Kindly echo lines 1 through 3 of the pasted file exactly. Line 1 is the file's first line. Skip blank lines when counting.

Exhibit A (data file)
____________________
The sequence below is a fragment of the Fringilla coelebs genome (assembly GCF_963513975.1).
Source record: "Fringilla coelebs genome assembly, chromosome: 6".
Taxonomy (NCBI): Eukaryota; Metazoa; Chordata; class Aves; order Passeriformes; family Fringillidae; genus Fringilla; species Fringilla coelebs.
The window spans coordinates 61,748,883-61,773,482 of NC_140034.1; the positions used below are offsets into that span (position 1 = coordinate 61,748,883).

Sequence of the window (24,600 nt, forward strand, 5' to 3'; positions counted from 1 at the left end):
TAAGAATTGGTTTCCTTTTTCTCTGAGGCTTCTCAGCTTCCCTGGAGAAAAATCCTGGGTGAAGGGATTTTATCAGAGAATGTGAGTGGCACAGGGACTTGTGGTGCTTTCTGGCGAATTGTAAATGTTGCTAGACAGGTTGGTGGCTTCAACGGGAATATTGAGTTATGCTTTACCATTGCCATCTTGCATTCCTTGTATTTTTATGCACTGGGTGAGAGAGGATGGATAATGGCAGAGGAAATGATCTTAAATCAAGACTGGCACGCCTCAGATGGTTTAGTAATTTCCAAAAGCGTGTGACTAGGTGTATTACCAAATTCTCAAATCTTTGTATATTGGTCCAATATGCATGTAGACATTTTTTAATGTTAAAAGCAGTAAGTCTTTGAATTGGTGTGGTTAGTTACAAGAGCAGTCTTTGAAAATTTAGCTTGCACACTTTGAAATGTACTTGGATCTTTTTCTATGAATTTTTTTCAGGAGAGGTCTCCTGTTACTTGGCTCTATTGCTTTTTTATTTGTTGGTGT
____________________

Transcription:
The sequence below is a fragment of the Fringilla coelebs genome (assembly GCF_963513975.1).
Source record: "Fringilla coelebs genome assembly, chromosome: 6".
Taxonomy (NCBI): Eukaryota; Metazoa; Chordata; class Aves; order Passeriformes; family Fringillidae; genus Fringilla; species Fringilla coelebs.